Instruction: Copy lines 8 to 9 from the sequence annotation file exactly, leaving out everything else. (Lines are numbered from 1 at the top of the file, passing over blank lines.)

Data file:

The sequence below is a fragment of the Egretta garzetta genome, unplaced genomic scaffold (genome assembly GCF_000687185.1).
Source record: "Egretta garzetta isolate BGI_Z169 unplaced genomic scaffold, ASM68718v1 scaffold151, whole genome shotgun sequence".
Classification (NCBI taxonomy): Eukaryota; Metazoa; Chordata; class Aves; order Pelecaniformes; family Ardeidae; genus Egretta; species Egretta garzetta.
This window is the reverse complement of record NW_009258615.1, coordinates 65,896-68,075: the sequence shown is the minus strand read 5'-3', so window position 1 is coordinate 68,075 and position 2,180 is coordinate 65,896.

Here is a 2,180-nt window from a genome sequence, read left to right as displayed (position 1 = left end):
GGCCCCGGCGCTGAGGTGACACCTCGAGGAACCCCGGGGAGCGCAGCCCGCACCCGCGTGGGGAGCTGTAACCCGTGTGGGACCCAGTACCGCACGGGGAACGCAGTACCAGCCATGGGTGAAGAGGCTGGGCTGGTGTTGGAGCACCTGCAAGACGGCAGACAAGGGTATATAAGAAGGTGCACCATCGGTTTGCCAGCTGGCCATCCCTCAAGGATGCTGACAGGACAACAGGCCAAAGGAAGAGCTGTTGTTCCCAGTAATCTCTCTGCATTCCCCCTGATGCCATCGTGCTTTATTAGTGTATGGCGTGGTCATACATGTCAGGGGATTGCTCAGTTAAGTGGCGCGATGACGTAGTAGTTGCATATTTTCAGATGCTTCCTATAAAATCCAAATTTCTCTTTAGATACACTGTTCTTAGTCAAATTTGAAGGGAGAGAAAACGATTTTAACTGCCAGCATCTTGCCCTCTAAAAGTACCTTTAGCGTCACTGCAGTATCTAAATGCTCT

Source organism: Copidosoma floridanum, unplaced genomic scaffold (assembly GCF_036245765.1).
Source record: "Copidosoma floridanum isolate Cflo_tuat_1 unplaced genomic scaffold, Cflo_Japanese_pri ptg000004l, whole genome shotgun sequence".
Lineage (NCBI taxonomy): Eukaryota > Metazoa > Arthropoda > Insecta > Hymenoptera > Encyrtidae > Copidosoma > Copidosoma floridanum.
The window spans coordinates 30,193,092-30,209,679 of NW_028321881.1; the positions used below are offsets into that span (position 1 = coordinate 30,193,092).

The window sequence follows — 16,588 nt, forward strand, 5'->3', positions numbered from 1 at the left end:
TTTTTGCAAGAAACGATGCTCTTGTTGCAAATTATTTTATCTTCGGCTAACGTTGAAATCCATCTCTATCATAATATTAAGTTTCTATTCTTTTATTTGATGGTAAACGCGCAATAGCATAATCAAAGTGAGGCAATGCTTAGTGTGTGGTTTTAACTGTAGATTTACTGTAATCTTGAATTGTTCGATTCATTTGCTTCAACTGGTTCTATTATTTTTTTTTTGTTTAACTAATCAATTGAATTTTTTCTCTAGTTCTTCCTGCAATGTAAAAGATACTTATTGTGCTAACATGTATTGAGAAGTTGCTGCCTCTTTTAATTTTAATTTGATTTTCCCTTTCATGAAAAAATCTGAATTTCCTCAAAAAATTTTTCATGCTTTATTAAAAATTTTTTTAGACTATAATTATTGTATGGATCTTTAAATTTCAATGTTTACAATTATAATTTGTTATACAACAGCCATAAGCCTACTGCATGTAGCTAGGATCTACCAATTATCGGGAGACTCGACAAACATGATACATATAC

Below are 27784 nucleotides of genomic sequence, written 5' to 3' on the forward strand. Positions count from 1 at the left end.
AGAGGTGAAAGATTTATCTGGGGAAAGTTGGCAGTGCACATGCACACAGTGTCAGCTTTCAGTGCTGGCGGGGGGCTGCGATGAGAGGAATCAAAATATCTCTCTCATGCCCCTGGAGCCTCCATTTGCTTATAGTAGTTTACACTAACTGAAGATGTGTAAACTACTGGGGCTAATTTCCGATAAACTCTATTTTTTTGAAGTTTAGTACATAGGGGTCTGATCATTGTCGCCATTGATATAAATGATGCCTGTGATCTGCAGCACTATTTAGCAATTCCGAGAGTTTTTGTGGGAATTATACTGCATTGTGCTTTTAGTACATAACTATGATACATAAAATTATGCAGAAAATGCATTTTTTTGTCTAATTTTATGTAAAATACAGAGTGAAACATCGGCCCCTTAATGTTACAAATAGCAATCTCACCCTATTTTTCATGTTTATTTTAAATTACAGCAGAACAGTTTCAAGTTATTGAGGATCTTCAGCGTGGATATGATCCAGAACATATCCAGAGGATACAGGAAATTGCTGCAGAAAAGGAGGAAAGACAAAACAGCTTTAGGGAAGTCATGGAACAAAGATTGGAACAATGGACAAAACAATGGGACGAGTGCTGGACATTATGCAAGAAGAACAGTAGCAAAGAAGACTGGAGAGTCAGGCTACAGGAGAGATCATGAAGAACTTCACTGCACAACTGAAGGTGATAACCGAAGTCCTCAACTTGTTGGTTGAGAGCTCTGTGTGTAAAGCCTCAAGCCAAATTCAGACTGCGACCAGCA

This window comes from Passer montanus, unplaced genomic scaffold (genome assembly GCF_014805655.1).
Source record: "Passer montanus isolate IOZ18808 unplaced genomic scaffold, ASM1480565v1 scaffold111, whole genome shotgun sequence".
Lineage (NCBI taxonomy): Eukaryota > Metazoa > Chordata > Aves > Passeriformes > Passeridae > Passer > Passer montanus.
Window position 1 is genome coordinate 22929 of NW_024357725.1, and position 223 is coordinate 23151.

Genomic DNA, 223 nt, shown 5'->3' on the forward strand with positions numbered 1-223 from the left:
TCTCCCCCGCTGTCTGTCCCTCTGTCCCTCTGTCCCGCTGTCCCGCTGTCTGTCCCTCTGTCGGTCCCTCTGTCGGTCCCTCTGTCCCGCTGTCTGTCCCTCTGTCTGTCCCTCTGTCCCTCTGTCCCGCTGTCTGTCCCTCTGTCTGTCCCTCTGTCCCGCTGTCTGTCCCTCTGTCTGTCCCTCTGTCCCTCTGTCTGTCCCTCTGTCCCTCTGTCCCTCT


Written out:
Source record: "Copidosoma floridanum isolate Cflo_tuat_1 unplaced genomic scaffold, Cflo_Japanese_pri ptg000004l, whole genome shotgun sequence".
Lineage (NCBI taxonomy): Eukaryota > Metazoa > Arthropoda > Insecta > Hymenoptera > Encyrtidae > Copidosoma > Copidosoma floridanum.